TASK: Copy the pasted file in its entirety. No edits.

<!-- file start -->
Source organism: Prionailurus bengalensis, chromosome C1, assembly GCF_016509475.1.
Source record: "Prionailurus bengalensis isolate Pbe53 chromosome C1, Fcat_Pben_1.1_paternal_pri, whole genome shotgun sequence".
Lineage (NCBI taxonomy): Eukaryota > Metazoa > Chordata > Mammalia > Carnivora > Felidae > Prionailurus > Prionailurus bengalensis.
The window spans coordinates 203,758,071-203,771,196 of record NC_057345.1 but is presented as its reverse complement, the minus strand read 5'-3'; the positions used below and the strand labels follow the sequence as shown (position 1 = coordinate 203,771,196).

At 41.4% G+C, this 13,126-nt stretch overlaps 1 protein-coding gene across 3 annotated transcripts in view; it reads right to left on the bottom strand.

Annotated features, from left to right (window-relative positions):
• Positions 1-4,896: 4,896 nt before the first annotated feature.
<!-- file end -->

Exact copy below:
Source organism: Prionailurus bengalensis, chromosome C1, assembly GCF_016509475.1.
Source record: "Prionailurus bengalensis isolate Pbe53 chromosome C1, Fcat_Pben_1.1_paternal_pri, whole genome shotgun sequence".
Lineage (NCBI taxonomy): Eukaryota > Metazoa > Chordata > Mammalia > Carnivora > Felidae > Prionailurus > Prionailurus bengalensis.
The window spans coordinates 203,758,071-203,771,196 of record NC_057345.1 but is presented as its reverse complement, the minus strand read 5'-3'; the positions used below and the strand labels follow the sequence as shown (position 1 = coordinate 203,771,196).

At 41.4% G+C, this 13,126-nt stretch overlaps 1 protein-coding gene across 3 annotated transcripts in view; it reads right to left on the bottom strand.

Annotated features, from left to right (window-relative positions):
• Positions 1-4,896: 4,896 nt before the first annotated feature.